“Housing” for Butterflies
Back in May, I wrote that my garden was Woefully Lacking Butterflies and I told you I was going to challenge myself to plant more butterfly host plants. While visiting Garland Nursery a few weeks ago, I noticed an endcap display of Butterfly Bed & Breakfast plants grown by Log House Plants, a wholesale nursery located in Cottage Grove. I didn’t have with me the list of butterfly host plants I’d researched and decided I wanted, so I had to wing it, so to speak.
Home with me came Rumex acetosa (common sorrel), host to the Purplish Copper; Cornus sericea (red dogwood), host to the Echo Blue (Spring Azure); Viola glabella (a woodland yellow violet), host to the Great Spangled Fritillary (if I were a butterfly, I think I’d want that name!); and Stipa gigantean (golden oats), host to the Northwest Ringlet.
As I was researching what plants I wanted to add, I also checked the list to see what butterfly host plants were already growing in my garden. Turns out I had more than I thought, including: Geum macrophyllun (I’d been pulling these out as weeds for years…sorry about that Two-Banded Checkered Skippers); Dicentra Formosa (the western bleeding heart), host to the Clodium Parnassian; Trifolium rupens (clover…I hope the butterflies can find it if it’s in the lawn), host to the Orange Sulfer; Humulus lupulus (hops), host to the Golden Satyr Anglewing and Red Admiral; and Asclepias speciosa (milkweed), host to the lovely Monarch butterfly.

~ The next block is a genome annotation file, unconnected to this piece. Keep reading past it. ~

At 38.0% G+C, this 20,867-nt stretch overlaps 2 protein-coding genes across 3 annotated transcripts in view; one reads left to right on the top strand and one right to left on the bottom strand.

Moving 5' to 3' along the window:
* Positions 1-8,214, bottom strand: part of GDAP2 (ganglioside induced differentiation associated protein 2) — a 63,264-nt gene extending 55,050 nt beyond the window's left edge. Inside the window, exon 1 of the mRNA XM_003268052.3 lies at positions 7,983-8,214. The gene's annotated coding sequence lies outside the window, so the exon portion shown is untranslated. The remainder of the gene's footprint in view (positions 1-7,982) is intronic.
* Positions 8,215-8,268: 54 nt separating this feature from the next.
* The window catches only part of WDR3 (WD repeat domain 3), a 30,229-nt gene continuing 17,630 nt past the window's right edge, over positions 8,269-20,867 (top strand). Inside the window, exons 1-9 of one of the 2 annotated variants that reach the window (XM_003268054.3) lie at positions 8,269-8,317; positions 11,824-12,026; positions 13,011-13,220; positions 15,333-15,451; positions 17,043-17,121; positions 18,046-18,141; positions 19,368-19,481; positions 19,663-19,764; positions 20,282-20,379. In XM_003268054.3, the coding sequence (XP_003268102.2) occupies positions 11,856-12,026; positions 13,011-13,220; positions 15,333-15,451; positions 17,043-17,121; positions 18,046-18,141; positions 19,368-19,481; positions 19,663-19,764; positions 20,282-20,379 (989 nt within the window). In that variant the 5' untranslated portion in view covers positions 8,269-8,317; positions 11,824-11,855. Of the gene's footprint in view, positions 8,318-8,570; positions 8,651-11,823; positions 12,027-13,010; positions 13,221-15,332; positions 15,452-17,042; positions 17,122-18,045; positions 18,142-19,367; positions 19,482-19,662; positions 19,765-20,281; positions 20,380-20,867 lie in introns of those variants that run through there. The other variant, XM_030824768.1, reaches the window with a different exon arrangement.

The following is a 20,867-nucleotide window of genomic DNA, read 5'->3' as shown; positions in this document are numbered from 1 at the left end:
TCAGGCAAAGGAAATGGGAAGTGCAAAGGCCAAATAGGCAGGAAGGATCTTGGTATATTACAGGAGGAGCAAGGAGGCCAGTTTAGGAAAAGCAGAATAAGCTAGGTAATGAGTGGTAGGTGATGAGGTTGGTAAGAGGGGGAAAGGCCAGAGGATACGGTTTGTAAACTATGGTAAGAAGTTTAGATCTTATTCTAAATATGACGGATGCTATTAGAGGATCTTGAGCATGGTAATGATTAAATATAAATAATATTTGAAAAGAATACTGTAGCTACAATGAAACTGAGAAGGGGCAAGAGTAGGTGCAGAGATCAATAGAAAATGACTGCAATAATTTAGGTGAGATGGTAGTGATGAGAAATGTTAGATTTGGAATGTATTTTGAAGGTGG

I really want more Western Tiger Swallowtails in my garden, which means I need to find and plant Salix purpurea ‘Nana’ (willow). And I need to create some muddy areas and place some rocks to warm in the sun to create a more hospitable environment for all butterflies. Next on the “to do” list for the butterfly project is assessing how many nectar plants I offer these beautiful creatures. I may need to add more flowering plants to the garden (oh, darn!).
Have you embarked on the Butterfly Bed & Breakfast challenge?